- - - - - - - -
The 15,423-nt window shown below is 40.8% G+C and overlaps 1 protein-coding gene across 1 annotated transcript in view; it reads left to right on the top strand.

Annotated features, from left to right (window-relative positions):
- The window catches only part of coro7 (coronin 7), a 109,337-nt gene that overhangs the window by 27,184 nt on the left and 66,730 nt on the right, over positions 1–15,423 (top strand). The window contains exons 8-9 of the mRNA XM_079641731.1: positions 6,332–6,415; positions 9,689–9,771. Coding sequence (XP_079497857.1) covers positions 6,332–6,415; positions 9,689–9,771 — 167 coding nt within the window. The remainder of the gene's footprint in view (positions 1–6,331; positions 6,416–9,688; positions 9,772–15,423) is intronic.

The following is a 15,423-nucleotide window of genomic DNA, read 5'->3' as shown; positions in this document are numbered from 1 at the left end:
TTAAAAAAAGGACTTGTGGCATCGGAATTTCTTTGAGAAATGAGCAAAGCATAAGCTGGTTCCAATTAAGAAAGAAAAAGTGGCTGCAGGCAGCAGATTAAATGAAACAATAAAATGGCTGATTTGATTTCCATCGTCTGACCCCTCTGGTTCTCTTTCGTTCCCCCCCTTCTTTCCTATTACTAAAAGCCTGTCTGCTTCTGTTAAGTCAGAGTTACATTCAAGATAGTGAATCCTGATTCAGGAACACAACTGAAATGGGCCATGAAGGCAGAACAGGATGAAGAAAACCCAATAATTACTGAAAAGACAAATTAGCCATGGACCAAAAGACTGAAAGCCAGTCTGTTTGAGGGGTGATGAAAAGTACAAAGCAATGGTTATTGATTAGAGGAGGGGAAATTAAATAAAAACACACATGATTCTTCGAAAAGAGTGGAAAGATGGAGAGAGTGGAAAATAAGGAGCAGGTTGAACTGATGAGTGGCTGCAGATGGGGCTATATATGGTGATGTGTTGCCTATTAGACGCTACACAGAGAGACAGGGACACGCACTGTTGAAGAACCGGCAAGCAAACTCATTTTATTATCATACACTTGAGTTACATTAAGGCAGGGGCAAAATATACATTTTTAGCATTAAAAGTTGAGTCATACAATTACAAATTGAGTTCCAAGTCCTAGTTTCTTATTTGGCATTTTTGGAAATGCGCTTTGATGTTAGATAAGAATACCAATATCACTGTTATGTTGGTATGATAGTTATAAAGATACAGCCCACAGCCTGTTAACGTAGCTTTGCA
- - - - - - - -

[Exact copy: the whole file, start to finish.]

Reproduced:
The 15,423-nt window shown below is 40.8% G+C and overlaps 1 protein-coding gene across 1 annotated transcript in view; it reads left to right on the top strand.

Annotated features, from left to right (window-relative positions):
- The window catches only part of coro7 (coronin 7), a 109,337-nt gene that overhangs the window by 27,184 nt on the left and 66,730 nt on the right, over positions 1–15,423 (top strand). The window contains exons 8-9 of the mRNA XM_079641731.1: positions 6,332–6,415; positions 9,689–9,771. Coding sequence (XP_079497857.1) covers positions 6,332–6,415; positions 9,689–9,771 — 167 coding nt within the window. The remainder of the gene's footprint in view (positions 1–6,331; positions 6,416–9,688; positions 9,772–15,423) is intronic.

The following is a 15,423-nucleotide window of genomic DNA, read 5'->3' as shown; positions in this document are numbered from 1 at the left end:
TTAAAAAAAGGACTTGTGGCATCGGAATTTCTTTGAGAAATGAGCAAAGCATAAGCTGGTTCCAATTAAGAAAGAAAAAGTGGCTGCAGGCAGCAGATTAAATGAAACAATAAAATGGCTGATTTGATTTCCATCGTCTGACCCCTCTGGTTCTCTTTCGTTCCCCCCCTTCTTTCCTATTACTAAAAGCCTGTCTGCTTCTGTTAAGTCAGAGTTACATTCAAGATAGTGAATCCTGATTCAGGAACACAACTGAAATGGGCCATGAAGGCAGAACAGGATGAAGAAAACCCAATAATTACTGAAAAGACAAATTAGCCATGGACCAAAAGACTGAAAGCCAGTCTGTTTGAGGGGTGATGAAAAGTACAAAGCAATGGTTATTGATTAGAGGAGGGGAAATTAAATAAAAACACACATGATTCTTCGAAAAGAGTGGAAAGATGGAGAGAGTGGAAAATAAGGAGCAGGTTGAACTGATGAGTGGCTGCAGATGGGGCTATATATGGTGATGTGTTGCCTATTAGACGCTACACAGAGAGACAGGGACACGCACTGTTGAAGAACCGGCAAGCAAACTCATTTTATTATCATACACTTGAGTTACATTAAGGCAGGGGCAAAATATACATTTTTAGCATTAAAAGTTGAGTCATACAATTACAAATTGAGTTCCAAGTCCTAGTTTCTTATTTGGCATTTTTGGAAATGCGCTTTGATGTTAGATAAGAATACCAATATCACTGTTATGTTGGTATGATAGTTATAAAGATACAGCCCACAGCCTGTTAACGTAGCTTTGCA